Throughout the mid-1700's resistance to British control in the colonies grew as Britain tried to consolidate their empire through a series of ordinances after the Seven Years' War. Although the passage of the Stamp Act, Declaratory Act, Sugar Act, and the Townshend Duties did not inevitably hurry the revolution, they did cause colonists to question how much influence Parliament had and should have within the American colonies.
Around the same time, colonists were also exposed to Enlightenment thought which placed stress upon reason, information and experimentation, and John Locke's opinion that the government exists to protect the individual's right to property, life and liberty. The republican and Whig ideologies were also spread throughout the colonies. The republican stress on popular sovereignty, representative government, the ‘filtration' system, a natural aristocracy and public virtue supplemented the colonists' disgust at the corruption of the British government and illuminated the contrasting governmental differences between the colonies and their mother country.
[...] His army bullied civilians into joining the rebel side, thus giving the British more enemies to fight against. Also, he made the fatal mistake of choosing the wrong place to engage in battle. Yorktown was between the rebel army, and the sea where French warships waiting. His surrender at Yorktown marked the end of the Revolutionary War, with a victory for the Americans. V. How the War Concluded/Treaty and Terms The war concluded with a colonial victory after the end of the siege of Yorktown by the efficient blockading between French fleet and Washington's Army. [...]
[...] In the early morning of April seventy Minutemen in a militia consisting of farmers mustered on the Green at the center of Lexington British troops marched onto the Green and told the militia to move out of the way. A shot was fired, either from the British or American side, and resulted in the death of eight Americans. By dawn, word of the British had spread and hundreds of Minutemen from nearby towns surged into Concord, where the troops were marching. [...]
[...] This led to the official split with England through the Declaration of Independence, an important document written by delegates such as Benjamin Franklin, and Thomas Jefferson of the Second Continental Congress, which directly confirmed and began the American Revolution. II. Strategies of the Competing Sides for Victory British Strategies: Throughout the American Revolution the British troops constantly had the benefit of the doubt. They were trained professionals while the colonists were no more than farmers with rifles. Although these men were at the bottom of society, they were trained carefully and disciplined, to become competent soldiers. [...]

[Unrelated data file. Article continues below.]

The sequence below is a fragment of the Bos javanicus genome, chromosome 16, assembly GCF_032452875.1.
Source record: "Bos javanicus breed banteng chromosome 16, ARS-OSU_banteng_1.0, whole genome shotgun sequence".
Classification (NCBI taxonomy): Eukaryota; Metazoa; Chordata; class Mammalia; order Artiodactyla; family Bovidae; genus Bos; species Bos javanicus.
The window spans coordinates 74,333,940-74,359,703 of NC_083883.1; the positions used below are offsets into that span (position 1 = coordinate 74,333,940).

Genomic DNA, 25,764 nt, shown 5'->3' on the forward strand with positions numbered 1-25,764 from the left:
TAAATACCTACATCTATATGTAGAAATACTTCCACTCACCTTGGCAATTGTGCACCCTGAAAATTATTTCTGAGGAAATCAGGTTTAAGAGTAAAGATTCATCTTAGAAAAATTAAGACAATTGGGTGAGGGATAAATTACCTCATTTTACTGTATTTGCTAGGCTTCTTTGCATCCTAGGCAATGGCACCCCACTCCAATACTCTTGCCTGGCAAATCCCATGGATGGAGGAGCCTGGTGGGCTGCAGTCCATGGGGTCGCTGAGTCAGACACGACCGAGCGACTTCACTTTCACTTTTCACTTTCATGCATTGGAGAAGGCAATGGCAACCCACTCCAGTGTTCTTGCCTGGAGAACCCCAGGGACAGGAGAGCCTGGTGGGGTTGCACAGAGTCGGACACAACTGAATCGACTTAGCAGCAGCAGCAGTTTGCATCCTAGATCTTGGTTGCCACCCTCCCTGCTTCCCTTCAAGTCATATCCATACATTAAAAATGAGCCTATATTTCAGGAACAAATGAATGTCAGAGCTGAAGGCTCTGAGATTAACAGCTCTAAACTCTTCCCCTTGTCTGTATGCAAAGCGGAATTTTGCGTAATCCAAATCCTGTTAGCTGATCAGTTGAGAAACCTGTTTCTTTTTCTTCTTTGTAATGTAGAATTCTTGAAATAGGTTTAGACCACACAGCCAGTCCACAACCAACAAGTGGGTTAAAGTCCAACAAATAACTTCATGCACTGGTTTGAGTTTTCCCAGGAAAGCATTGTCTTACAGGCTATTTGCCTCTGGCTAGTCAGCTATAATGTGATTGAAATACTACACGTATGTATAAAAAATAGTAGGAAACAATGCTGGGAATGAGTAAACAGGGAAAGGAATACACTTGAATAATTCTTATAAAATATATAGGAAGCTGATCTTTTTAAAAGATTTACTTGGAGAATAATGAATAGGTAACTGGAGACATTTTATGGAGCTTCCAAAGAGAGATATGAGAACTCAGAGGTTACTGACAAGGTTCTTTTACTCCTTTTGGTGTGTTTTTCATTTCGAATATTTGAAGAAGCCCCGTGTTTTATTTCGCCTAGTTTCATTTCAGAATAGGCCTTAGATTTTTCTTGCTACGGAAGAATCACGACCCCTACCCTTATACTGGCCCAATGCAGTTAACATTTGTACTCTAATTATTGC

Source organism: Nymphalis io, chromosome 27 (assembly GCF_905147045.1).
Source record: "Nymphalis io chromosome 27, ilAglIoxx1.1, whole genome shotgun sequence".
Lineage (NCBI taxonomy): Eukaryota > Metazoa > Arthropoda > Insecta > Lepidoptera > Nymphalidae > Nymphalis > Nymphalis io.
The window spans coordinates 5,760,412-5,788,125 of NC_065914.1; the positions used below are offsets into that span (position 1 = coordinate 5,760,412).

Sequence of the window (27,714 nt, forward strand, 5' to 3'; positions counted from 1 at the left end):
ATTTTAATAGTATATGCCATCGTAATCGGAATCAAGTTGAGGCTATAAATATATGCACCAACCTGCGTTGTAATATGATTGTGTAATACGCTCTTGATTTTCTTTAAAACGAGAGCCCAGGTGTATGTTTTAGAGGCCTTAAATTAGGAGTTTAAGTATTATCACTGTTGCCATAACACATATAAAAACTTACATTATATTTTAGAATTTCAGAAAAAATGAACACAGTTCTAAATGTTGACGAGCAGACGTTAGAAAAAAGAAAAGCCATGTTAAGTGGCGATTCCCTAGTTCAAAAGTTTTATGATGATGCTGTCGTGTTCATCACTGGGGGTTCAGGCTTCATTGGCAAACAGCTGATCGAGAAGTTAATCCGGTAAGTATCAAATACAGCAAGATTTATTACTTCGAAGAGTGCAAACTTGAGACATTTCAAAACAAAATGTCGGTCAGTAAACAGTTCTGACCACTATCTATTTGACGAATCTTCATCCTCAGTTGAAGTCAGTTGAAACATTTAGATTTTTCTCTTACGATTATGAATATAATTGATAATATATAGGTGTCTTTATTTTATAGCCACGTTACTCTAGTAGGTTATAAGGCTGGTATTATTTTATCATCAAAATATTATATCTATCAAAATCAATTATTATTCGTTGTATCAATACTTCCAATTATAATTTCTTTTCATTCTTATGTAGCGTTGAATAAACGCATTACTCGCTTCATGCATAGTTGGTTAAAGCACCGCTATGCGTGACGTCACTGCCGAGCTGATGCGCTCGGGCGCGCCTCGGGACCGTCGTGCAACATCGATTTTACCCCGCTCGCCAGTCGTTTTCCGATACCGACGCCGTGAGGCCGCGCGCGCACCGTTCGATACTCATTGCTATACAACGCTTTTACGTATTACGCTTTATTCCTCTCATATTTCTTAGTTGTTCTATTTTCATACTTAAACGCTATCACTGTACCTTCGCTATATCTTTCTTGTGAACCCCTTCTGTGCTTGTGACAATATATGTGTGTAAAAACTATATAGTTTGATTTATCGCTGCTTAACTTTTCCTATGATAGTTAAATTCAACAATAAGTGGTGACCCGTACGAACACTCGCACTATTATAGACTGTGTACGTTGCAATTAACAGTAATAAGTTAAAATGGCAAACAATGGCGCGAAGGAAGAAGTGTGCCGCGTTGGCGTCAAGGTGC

[...] Inexperienced soldiers were plentiful in the military, and as the number of volunteers lowered the colonists had a problem. In desperation, Washington recruited ‘rank and file' men, people who came from the lowest level of society, to be his soldiers. In the beginning Washington tried to avoid open battles, by barricading his army into Dochester Heights. However, as he was forced to do battle with the British his fears were confirmed as the British won throughout 1776, pushing the Continental Army back, until Christmas when Washington pulled off a daring raid across the frozen Delaware River. [...]
[...] The triumph was enough to convince France to join the war on the rebel side, possibly one of the main reasons the Americans won the war. The battle at Yorktown was important because it marked the end of the American Revolution. Here, Cornwallis was forced to surrender to George Washington. By the end of September Frenchmen Continentals, and 3200 militia sandwiched Yorktown between an allied army and the sea of French warships. Because of this embarrassing defeat, two important British officials resigned, and even King George III was considering step down from his position as the British monarch. [...]
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